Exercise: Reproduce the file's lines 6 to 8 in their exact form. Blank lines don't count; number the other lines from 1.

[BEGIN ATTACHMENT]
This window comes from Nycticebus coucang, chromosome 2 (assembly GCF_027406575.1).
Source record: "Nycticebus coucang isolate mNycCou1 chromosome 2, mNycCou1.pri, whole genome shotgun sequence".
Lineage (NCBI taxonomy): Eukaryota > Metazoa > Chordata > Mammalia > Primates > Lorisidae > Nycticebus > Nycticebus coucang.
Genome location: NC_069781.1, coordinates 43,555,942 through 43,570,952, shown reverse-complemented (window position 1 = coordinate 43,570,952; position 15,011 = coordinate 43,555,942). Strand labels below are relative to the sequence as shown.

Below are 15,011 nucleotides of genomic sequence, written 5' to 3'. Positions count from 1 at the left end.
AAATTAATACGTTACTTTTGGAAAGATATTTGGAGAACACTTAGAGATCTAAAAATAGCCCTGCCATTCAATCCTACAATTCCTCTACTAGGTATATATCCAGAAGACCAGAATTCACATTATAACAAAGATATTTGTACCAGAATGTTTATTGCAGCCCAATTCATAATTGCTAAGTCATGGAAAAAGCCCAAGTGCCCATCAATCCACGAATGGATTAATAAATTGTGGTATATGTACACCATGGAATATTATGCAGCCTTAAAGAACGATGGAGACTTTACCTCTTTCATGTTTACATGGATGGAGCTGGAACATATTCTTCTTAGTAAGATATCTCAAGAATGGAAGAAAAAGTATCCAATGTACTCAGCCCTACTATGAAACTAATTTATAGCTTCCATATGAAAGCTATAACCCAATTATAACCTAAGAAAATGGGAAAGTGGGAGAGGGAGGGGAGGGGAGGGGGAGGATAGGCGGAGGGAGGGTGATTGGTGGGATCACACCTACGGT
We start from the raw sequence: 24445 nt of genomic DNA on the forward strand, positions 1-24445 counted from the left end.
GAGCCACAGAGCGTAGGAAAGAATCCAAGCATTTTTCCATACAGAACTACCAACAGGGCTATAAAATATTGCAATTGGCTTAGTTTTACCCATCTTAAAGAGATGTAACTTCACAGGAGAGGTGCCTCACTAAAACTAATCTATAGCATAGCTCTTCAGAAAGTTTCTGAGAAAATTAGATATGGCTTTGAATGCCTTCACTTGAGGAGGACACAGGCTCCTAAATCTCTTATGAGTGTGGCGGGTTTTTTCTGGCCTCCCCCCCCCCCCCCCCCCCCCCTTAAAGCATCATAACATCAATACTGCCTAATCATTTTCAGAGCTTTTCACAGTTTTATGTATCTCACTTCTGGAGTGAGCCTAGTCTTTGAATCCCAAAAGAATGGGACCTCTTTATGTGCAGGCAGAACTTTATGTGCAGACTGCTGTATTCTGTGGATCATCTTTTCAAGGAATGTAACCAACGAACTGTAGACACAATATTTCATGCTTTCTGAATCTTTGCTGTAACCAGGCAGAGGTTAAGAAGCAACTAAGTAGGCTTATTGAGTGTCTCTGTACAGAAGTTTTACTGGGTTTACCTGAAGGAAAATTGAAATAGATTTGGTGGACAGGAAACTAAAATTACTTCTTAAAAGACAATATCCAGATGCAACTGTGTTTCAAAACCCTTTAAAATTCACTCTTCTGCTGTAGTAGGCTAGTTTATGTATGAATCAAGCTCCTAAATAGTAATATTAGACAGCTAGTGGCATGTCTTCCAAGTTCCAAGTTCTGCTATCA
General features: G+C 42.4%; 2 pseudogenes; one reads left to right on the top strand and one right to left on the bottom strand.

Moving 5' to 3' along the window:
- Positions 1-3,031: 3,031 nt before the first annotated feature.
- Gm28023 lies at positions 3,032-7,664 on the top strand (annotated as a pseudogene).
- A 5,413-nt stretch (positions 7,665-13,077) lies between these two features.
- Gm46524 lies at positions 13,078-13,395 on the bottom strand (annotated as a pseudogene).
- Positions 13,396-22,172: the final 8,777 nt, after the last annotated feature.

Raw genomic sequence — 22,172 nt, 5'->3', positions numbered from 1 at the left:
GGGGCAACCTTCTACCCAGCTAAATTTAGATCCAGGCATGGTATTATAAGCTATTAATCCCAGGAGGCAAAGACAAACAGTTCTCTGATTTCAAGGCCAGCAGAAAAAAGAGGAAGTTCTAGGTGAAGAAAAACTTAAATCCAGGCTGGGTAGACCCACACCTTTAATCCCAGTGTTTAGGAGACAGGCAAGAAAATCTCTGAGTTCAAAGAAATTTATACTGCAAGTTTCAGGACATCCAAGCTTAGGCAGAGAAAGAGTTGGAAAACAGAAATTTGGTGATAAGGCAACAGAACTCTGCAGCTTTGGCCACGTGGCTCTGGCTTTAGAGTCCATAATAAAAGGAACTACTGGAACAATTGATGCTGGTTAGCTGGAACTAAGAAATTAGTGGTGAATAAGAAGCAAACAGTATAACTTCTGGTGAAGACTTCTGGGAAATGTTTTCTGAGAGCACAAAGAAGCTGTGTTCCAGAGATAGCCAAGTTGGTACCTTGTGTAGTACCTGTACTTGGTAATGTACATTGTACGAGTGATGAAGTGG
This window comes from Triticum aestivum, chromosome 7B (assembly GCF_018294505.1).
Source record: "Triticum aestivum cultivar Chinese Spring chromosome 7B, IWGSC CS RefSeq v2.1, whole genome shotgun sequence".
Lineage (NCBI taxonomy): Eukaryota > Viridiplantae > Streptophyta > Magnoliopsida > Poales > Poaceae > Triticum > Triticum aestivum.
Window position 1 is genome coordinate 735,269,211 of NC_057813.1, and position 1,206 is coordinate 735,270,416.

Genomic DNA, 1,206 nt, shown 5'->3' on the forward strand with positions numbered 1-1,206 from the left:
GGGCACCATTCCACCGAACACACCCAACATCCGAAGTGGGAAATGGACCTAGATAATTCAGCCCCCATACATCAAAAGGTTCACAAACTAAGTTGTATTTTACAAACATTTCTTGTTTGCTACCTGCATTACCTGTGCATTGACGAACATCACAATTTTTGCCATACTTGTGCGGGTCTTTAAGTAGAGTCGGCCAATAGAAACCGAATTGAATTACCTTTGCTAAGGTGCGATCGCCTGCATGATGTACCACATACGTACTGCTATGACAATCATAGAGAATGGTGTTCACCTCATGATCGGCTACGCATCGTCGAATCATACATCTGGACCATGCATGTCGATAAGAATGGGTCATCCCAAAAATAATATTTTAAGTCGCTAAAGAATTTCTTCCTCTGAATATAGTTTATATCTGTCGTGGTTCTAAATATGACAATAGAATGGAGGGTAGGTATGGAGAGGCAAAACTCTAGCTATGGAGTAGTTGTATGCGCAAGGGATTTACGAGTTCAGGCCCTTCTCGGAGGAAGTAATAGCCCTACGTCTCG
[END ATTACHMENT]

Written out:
AAATTAATACGTTACTTTTGGAAAGATATTTGGAGAACACTTAGAGATCTAAAAATAGCCCTGCCATTCAATCCTACAATTCCTCTACTAGGTATATATCCAGAAGACCAGAATTCACATTATAACAAAGATATTTGTACCAGAATGTTTATTGCAGCCCAATTCATAATTGCTAAGTCATGGAAAAAGCCCAAGTGCCCATCAATCCACGAATGGATTAATAAATTGTGGTATATGTACACCATGGAATATTATGCAGCCTTAAAGAACGATGGAGACTTTACCTCTTTCATGTTTACATGGATGGAGCTGGAACATATTCTTCTTAGTAAGATATCTCAAGAATGGAAGAAAAAGTATCCAATGTACTCAGCCCTACTATGAAACTAATTTATAGCTTCCATATGAAAGCTATAACCCAATTATAACCTAAGAAAATGGGAAAGTGGGAGAGGGAGGGGAGGGGAGGGGGAGGATAGGCGGAGGGAGGGTGATTGGTGGGATCACACCTACGGT
We start from the raw sequence: 24445 nt of genomic DNA on the forward strand, positions 1-24445 counted from the left end.
GAGCCACAGAGCGTAGGAAAGAATCCAAGCATTTTTCCATACAGAACTACCAACAGGGCTATAAAATATTGCAATTGGCTTAGTTTTACCCATCTTAAAGAGATGTAACTTCACAGGAGAGGTGCCTCACTAAAACTAATCTATAGCATAGCTCTTCAGAAAGTTTCTGAGAAAATTAGATATGGCTTTGAATGCCTTCACTTGAGGAGGACACAGGCTCCTAAATCTCTTATGAGTGTGGCGGGTTTTTTCTGGCCTCCCCCCCCCCCCCCCCCCCCCCTTAAAGCATCATAACATCAATACTGCCTAATCATTTTCAGAGCTTTTCACAGTTTTATGTATCTCACTTCTGGAGTGAGCCTAGTCTTTGAATCCCAAAAGAATGGGACCTCTTTATGTGCAGGCAGAACTTTATGTGCAGACTGCTGTATTCTGTGGATCATCTTTTCAAGGAATGTAACCAACGAACTGTAGACACAATATTTCATGCTTTCTGAATCTTTGCTGTAACCAGGCAGAGGTTAAGAAGCAACTAAGTAGGCTTATTGAGTGTCTCTGTACAGAAGTTTTACTGGGTTTACCTGAAGGAAAATTGAAATAGATTTGGTGGACAGGAAACTAAAATTACTTCTTAAAAGACAATATCCAGATGCAACTGTGTTTCAAAACCCTTTAAAATTCACTCTTCTGCTGTAGTAGGCTAGTTTATGTATGAATCAAGCTCCTAAATAGTAATATTAGACAGCTAGTGGCATGTCTTCCAAGTTCCAAGTTCTGCTATCA